State administration bodies on the highest organisational level, characterised by nationwide scope and superiority to other administration bodies from their field of activity. There are two types: ministries and “other” central administration authorities.
Supreme law defining the fundamental relations in the state. It came into force on 1 January 1993. It emphasises the Czech Republic as a democratic state ruled by law and defines the rules of organisation and activities of the most important state administration bodies.
Court that is responsible for protecting constitutionality. Formally, it is outside the general court system.
Central bank of the Czech Republic. Its main purpose is to preserve price stability.
A type of hiking trails widespread in the Czech Republic, featuring information boards about the area the trail passes through.
The highest body of executive power. It is a collective body consisting of the Prime Minister, deputy prime ministers and ministers. Its position is regulated by Chapter Three of the Constitution.
Public office created for the purpose of protecting individuals from unlawful actions by public offices and other institutions. Ombudsman is responsible to the Assembly of Deputies and his term of office lasts for six years.
Legislative power is vested in the Parliament. It consists of two chambers: the Assembly of Deputies and the Senate.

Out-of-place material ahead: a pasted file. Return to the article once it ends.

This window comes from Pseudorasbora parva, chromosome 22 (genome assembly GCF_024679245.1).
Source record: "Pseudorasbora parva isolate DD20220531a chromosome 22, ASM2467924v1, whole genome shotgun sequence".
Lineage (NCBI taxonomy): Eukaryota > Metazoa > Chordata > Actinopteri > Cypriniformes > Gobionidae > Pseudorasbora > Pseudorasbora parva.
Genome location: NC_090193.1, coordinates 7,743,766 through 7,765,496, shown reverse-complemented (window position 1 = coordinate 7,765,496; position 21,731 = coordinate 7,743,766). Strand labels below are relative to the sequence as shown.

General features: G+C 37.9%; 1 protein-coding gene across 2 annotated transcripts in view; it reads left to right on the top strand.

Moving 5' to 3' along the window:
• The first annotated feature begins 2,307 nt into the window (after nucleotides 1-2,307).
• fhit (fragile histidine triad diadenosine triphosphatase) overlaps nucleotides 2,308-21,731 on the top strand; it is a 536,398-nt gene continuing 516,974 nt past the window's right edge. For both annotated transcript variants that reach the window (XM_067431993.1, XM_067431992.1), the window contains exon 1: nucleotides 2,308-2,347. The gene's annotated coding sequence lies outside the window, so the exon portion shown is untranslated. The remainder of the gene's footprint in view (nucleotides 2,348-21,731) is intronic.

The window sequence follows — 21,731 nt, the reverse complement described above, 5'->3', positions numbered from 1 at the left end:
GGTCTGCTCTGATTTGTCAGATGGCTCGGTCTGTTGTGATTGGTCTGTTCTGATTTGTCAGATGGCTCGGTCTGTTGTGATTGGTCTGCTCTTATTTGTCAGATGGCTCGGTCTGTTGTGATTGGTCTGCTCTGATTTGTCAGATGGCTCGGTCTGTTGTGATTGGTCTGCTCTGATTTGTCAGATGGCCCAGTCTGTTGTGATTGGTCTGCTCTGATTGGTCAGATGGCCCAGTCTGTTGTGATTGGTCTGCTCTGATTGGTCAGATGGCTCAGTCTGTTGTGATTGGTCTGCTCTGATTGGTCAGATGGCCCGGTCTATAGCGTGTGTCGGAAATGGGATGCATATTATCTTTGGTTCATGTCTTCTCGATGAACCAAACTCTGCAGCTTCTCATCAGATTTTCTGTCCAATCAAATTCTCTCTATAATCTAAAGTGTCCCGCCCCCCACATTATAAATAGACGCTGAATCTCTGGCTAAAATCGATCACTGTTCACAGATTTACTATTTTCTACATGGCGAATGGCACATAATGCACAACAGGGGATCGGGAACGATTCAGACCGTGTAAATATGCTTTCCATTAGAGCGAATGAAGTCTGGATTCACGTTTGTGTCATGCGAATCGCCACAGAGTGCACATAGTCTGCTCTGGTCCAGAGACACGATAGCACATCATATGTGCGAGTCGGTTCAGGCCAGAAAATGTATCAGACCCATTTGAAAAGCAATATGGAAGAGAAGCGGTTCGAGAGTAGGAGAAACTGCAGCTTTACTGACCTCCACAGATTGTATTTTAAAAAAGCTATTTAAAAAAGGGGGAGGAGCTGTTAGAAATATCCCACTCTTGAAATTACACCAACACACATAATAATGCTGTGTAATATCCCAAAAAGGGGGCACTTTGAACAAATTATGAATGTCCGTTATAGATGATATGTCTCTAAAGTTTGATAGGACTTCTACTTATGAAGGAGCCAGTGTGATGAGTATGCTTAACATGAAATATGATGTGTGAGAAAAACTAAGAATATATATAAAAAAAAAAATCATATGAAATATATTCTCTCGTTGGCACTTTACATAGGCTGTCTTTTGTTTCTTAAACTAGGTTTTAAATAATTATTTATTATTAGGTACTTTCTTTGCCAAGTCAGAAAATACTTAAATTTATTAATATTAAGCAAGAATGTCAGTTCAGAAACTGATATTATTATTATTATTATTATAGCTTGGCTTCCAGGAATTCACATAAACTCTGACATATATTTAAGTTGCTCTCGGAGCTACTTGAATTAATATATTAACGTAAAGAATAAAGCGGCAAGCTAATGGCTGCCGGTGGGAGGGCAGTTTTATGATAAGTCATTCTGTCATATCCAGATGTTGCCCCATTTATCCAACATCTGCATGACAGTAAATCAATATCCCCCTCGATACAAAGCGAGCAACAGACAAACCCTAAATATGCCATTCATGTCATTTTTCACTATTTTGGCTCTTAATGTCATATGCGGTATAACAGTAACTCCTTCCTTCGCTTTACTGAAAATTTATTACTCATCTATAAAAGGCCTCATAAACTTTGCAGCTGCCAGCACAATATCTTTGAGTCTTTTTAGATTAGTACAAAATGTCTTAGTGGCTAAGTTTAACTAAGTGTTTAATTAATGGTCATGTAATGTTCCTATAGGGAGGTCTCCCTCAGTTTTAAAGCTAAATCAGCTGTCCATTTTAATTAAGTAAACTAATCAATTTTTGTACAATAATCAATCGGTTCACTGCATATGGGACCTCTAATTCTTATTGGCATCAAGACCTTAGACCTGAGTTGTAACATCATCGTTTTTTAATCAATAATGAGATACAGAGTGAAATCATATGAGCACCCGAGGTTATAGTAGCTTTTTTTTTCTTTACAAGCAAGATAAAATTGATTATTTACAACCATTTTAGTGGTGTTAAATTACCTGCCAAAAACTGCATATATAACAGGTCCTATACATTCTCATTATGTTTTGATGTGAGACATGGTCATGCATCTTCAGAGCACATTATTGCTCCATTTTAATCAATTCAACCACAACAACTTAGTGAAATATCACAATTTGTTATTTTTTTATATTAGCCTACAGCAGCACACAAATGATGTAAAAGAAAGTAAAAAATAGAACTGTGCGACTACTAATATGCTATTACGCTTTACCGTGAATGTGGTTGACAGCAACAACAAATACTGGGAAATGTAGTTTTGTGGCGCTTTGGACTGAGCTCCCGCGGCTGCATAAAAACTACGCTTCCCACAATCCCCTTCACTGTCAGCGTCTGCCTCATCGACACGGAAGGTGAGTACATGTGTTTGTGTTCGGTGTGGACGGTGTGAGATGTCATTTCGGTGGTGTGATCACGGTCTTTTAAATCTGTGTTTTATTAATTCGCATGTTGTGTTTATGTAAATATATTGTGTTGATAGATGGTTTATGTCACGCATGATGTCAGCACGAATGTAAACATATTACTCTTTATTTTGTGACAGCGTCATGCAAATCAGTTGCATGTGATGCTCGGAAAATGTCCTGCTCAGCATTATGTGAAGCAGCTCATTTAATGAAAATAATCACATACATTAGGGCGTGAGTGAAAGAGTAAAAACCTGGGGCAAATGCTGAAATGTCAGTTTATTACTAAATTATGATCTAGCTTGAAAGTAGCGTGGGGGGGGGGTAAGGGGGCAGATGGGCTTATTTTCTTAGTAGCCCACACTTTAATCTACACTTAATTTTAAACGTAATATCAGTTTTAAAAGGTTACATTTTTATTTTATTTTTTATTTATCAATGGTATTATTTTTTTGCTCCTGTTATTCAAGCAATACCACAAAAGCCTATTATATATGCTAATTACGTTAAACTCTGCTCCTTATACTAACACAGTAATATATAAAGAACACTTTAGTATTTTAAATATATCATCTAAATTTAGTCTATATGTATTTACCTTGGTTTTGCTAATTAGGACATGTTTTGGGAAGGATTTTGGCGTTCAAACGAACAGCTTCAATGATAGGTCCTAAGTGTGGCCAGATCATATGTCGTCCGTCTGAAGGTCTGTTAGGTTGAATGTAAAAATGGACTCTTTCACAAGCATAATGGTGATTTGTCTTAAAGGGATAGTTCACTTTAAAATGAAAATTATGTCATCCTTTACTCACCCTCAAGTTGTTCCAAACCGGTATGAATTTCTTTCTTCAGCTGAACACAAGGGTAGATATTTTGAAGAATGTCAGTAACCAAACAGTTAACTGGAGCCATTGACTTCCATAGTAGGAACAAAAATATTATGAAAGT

Official head of state. In domestic policy, he is a stabilising element and a figure who represents all citizens, while in foreign policy he represents the Czech Republic at the international level.
Symbols with representative, identification and integration function. State symbols of the Czech Republic are the large and the small state emblems, the state colours, the state flag, the standard of the President of the Czech Republic, the state seal and the national anthem.
Independent entity controlling the management of state property, government procurement contracts and the implementation of the state budget.
Territorial community of citizens who have the right to self-government. This right is based on the Constitution of the Czech Republic. Two kinds are recognised: municipalities, as basic units of self-government, and regions, as higher territorial self-government units.
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